President Mahinda Rajapaksa has promised an investigation into the violence in Aluthgama and Beruwala since Sunday night and pledged compensation for those who have suffered property losses by the rioting.
Last afternoon upon his return from Bolivia, President Rajapaksa flew into Beruwala town, which has been rocked by religious clashes, for discussions with Buddhist and Muslim clergy and leaders.
“No one can be allowed to cause damage to another person or his property. I will let the law take its course and they will submit a report to me quickly,” he told Buddhist monks and Muslim religious leaders at the Divisional Secretariat in Beruwala yesterday.
He urged Muslims still taking shelter in schools and mosques to return to their homes.
“I will provide security to the villages. Tell them to go back to their homes, I will take responsibility,” President Rajapaksa assured.
The President said he had travelled to Beruwala as soon as he returned to the country.
“I understand the problem now,” he said, following discussions with community leaders.
He instructed officials to make arrangements for people whose houses had been completely damaged in the violence, with compensation and repairs.
Military officials who were also at the meeting yesterday pledged to attend to the issues of shelter and relocation for displaced persons.
President Rajapaksa, who landed in Beruwala by helicopter yesterday, was accompanied by Ministers Mervyn Silva and Rohitha Abeygunawardena and Army Chief Lt. Gen. Daya Ratnayake.
Secretary to the President Lalith Weeratunga, Secretary to the Ministry of Law and Order Retd. Major General Nanda Mallawarachchi and IGP N.K. Ilangakoon were also part of the discussions.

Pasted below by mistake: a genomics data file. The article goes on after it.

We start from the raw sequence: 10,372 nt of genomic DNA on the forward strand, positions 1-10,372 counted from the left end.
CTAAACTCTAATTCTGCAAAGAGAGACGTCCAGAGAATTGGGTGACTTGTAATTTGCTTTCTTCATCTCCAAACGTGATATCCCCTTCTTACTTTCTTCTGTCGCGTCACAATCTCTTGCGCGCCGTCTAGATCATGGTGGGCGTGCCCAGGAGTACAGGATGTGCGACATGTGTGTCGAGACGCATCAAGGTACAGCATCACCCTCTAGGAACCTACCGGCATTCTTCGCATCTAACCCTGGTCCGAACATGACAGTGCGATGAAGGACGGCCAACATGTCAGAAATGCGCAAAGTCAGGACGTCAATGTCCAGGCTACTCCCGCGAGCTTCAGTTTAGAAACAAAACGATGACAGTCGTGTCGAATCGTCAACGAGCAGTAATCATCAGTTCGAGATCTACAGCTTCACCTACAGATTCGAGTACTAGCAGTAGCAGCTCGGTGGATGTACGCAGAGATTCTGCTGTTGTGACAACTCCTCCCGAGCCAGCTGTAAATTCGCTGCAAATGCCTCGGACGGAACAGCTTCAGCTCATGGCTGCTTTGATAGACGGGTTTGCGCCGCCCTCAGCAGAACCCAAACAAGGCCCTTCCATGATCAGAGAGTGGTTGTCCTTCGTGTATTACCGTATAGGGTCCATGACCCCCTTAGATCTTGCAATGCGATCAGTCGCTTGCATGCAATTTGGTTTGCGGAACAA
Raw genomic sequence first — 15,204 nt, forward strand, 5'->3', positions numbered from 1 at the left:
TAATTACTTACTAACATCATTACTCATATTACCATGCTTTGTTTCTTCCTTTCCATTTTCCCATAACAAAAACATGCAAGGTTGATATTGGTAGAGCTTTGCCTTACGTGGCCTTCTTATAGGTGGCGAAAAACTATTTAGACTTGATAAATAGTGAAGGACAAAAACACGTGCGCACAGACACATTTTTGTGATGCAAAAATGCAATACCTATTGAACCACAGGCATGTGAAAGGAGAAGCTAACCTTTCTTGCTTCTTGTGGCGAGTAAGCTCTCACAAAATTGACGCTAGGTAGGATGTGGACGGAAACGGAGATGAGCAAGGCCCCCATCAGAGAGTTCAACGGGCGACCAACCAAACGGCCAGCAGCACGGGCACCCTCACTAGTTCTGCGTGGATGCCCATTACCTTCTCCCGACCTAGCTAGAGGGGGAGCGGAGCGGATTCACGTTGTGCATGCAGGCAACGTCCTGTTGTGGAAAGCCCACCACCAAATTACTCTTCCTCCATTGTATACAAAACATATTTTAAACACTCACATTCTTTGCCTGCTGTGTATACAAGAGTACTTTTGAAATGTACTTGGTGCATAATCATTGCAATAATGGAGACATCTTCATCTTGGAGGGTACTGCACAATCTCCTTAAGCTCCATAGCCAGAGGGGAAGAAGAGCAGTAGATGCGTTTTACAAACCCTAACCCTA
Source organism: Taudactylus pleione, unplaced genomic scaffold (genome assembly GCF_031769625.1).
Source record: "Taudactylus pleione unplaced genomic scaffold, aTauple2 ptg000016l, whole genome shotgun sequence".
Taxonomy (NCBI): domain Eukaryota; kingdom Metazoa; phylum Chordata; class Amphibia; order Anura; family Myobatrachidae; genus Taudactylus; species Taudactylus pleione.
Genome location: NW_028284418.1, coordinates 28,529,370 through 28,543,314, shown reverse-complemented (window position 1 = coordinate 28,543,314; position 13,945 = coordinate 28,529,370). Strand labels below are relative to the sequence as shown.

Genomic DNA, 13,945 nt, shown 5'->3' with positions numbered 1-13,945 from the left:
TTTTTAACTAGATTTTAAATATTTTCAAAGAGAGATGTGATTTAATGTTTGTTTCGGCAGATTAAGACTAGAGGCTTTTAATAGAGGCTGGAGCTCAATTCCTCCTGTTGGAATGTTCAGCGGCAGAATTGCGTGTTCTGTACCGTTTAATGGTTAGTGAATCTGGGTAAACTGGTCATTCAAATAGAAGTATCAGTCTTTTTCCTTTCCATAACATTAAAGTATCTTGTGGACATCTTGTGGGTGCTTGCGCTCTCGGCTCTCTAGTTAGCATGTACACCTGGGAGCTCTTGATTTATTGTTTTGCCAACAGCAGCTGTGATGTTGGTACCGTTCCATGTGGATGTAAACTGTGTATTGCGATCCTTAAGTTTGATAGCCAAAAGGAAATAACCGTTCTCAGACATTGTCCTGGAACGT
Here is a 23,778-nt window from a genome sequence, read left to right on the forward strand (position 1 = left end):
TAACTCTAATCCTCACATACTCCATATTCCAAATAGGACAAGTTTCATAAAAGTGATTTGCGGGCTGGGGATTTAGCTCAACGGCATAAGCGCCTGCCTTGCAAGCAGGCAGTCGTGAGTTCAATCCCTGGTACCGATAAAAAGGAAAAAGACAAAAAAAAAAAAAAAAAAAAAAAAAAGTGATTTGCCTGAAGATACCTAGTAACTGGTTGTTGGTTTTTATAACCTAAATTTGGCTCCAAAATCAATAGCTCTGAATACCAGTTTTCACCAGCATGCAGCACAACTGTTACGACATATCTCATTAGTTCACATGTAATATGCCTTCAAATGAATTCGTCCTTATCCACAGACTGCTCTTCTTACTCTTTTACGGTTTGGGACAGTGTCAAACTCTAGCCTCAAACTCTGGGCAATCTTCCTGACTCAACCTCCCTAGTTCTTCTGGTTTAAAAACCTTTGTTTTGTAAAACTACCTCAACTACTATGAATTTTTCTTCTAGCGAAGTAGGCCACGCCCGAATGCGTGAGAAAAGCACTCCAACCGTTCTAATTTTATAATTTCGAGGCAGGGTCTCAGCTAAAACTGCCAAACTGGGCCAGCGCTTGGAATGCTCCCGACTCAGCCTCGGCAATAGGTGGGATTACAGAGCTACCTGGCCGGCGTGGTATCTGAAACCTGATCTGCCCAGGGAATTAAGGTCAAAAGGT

World Islamic body calls for end to attacks against Muslims in Sri Lanka
Marking an epoch in Sri Lanka’s relations with the Islamic world, the Organisation of Islamic Cooperation (OIC) has criticised violence instigated extremists south of the island and urged the authorities to enforce the rule of law in the wake of religious riots targeting the Muslim community since Sunday.
In a statement issued late Tuesday, the Secretary General of the Organisation of Islamic Cooperation (OIC), Iyad Ameen Madani has expressed serious concern at the recent incidents of violence by extremist individuals against Muslims in the towns of Aluthgama, Beruwala and Dharga Town in Sri Lanka.
“The reports of several fatalities and dozens injured as well as attacks on homes, businesses and mosques are deeply regrettable,” the OIC Secretary General said in a statement.
He noted that the Muslim community in Sri Lanka has a longstanding presence in the country and a tradition of living in peace and harmony with their compatriots.
“The recent attacks appear to follow a rising trend of violence instigated by extremists which is spreading fear and mistrust among the population,” Madani said.
While appealing for calm and peaceful relations between the communities, the Secretary General urged the authorities to enforce the rule of law, investigate the incidents and bring the perpetrators to justice.
“The Secretary General expressed the hope that every possible effort would be exerted by the Sri Lankan authorities to prevent further escalation of violence,” the statement added.
The OIC, a bloc of Islamic nations have strongly supported Sri Lanka at international forums including the UN Human Rights Council. President Mahinda Rajapaksa has always been held in great esteem by Islamic nations of the world for his positions on the Palestinian question.
The Secretary General’s statement on religious violence is possibly the first-ever critical communiqué the organisation has issued on Sri Lanka.